Happy Birthday…to Phyne Dyning

In General Information on October 19, 2011 at 11:30 am

I'm this many! (Image: Socializr)

Phyne Dyning was launched just one year ago.  It’s roots were just one more cooking blog and it morphed into a hodge-podge of cookery, political curmudgeonry, and an ongoing celebration of the Bohemian lifestyle.  As the economy sputters and groans, Phyne Dyning resonates with readers desperate to enjoy good food (and a simple life) on a tight budget.  Consequently, these pages began to feature recipes using common ingredients that are available (to most) at a fairly low cost.

Bohemianism is sweeping (today’s) Depression-era America.

Workers scour for ideas on how to re-purpose items for daily living and how to eek “just a while longer” out of a pair of shoes, a car, a ratty sofa, or last year’s suits.  Disharmony may be emerging on our streets, but people are harmoniously sitting down at a shared (at home) dining table to enjoy meals while actually looking each other in the eye.  We are becoming a “people”, once again.

Wages are flat and there is a collective brooding by those sickened by an Amerika abandoned to Wall Street banksters and their paid-for political cronies.  Although the media clamors desperately to garner attention for the same, recycled bunch of professional candidates, the real show is seen in the people’s occupation movement.

The local media minion for the corporate state, the Des Moines Register, libels the movement as “directionless” and “offering no solutions”.  Saying so is to assert, “There will be no complaining unless you have a solution.  Otherwise, shut up and stay in the assumed position!”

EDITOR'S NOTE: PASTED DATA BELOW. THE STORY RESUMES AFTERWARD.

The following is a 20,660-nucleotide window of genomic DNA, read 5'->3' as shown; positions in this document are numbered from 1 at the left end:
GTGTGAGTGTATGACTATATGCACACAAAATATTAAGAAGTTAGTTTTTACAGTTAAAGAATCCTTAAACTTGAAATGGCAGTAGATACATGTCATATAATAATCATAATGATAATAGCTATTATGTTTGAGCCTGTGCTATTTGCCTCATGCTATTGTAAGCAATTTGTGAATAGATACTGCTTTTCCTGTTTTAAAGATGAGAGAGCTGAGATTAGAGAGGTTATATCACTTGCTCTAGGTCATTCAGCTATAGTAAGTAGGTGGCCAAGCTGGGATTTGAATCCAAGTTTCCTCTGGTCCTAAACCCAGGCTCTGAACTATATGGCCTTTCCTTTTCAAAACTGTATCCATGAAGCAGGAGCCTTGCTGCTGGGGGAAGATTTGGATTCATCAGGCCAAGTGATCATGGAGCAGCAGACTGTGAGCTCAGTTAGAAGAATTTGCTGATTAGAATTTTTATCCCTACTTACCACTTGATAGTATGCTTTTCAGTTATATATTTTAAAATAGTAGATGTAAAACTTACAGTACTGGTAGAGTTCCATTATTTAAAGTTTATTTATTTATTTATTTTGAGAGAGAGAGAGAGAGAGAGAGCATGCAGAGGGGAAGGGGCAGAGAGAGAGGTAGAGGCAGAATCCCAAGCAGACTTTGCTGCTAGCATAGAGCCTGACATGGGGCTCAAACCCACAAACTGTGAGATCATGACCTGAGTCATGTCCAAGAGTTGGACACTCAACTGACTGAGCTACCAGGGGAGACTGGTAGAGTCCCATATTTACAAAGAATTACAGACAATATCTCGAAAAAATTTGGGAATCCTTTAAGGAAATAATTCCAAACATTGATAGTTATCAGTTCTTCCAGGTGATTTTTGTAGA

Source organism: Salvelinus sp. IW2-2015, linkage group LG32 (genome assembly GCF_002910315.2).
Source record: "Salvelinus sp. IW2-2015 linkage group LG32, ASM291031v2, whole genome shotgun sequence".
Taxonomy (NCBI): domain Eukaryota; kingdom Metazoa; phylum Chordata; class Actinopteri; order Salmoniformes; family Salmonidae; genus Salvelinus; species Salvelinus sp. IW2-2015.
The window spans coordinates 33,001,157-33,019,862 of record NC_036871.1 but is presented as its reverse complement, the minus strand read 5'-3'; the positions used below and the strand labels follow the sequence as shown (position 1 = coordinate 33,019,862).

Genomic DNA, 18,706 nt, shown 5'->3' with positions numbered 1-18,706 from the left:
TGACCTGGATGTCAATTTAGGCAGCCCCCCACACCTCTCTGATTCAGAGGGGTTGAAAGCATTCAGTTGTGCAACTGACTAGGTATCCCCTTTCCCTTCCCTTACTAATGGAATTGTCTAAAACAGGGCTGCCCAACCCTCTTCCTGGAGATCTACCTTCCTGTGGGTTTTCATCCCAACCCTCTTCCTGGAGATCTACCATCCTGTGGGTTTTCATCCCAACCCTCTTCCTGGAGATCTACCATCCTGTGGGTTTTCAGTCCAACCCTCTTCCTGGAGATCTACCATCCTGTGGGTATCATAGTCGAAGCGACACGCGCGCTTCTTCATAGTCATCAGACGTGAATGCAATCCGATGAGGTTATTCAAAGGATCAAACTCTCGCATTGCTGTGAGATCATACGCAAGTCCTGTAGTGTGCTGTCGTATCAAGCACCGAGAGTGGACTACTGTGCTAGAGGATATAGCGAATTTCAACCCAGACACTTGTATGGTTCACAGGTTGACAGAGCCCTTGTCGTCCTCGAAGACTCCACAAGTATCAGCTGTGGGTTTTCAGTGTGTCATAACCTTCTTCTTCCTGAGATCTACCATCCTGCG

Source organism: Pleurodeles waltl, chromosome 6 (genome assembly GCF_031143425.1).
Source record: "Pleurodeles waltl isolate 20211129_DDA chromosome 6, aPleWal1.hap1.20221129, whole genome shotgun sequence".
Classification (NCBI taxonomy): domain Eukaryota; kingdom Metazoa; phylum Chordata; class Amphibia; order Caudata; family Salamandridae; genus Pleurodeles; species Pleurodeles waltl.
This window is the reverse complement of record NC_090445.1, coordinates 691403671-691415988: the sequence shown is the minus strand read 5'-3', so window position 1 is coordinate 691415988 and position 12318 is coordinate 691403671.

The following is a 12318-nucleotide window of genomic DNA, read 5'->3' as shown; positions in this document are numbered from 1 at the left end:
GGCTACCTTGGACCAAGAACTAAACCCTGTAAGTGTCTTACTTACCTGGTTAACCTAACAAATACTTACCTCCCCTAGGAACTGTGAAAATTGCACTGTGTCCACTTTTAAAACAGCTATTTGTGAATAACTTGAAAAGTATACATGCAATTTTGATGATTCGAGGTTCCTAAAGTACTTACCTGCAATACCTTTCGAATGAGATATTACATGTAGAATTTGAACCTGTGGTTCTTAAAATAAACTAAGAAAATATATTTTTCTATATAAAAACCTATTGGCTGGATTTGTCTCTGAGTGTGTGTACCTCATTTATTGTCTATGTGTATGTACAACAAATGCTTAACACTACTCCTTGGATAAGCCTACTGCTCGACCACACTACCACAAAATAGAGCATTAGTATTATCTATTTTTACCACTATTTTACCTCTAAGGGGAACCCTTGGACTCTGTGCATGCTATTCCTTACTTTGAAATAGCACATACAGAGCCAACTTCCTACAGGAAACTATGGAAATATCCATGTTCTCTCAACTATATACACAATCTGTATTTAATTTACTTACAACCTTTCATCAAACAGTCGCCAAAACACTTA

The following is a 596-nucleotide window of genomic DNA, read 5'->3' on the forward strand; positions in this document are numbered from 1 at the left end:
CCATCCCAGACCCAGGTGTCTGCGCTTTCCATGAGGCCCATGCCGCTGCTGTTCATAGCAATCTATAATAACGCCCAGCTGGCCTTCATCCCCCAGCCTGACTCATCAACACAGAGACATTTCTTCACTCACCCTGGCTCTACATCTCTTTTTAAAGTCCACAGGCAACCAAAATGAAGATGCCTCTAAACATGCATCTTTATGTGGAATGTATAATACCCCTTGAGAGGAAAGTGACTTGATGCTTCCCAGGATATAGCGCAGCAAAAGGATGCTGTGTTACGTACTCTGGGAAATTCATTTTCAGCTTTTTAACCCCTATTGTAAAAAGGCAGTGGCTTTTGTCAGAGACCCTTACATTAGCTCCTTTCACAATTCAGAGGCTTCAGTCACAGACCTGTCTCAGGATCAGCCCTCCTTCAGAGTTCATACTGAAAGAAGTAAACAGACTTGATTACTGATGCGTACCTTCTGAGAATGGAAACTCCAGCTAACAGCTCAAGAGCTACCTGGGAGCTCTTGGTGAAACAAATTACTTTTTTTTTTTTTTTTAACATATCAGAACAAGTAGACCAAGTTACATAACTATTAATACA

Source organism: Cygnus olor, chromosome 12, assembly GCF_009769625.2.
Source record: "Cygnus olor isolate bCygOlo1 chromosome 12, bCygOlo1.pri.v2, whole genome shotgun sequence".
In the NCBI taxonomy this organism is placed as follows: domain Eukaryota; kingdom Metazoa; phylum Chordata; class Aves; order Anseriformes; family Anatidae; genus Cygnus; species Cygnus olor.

Corporate toadies, like the Register, would likely admonish people to be prepared to tell the mechanic how to fix their car before complaining about it not running right.  With one’s home ablaze, the firefighters do not demand the homeowner to suggest ways to put out the fire before addressing the conflagration.

America’s home has been set afire.  People have rushed into the streets, crying for someone to put out the fire and they are chided by the press to put it out themselves as the firemen fiddle and dawdle.

It has been an interesting inaugural year for Phyne Dyning.  The next one promises to be even more interesting.

Keep reading and keep cooking.  My stats tell me that the blog resonates well with a very diverse group of cooks and home chefs.  The past year has been “good” to Phyne Dyning and (G-d willing!) the next 365 days will be even better.

Thanks for reading!

Shift in seasons…shift in cuisine

In General Information on October 19, 2011 at 10:55 am

The "other" season arrives in Iowa.

The second season has arrived in America’s Ukraine (Iowa) as the hot-wet season has been replaced by the cold-wet season.  Neighbors have bidden adieu to neighbors and they have retreated behind their triple-paned insulated glass for the next six months of life as lived on the steppes of old Russia.

Cold weather hints means my proletarian bakery shifts into high gear with the production of French baguettes, soft Italian bread, and (of course) big bags of freshly baked pita.  Although two readers inquired about my na’an, I admit that I seldom bake dairy-based breads.  Some of our guests and recipients of “gift loaves” separate meat from dairy and keeping breads parve means no guesswork.

Let the baking begin!

The shift in seasons also means the Phyne Dyner’s focus shifts from sunny vegetable courses to hearty and warming soups.

Coming soon…and appropriate to the setting…comes Ukrainian soljanke with robust mushrooms, onions, and a pickle surprise.  For the geriatric set, is zup deduhlyeh (“Soup for Grandfathers”), an easily digested egg-onion and dumpling soup from Russia.  And, to cheer up the grey days, a colorful Sephardi vegetable soup using lots of turmeric and black-eyed peas!

Time for "schie"...

In the meantime, browse the PD archives for other cool/cold weather favorites…like schie and Ural pelmeni (one of PD’s most popular posts!).

...or, pelmeni!

Stay with us, tovarich, lots of good eating is coming your way!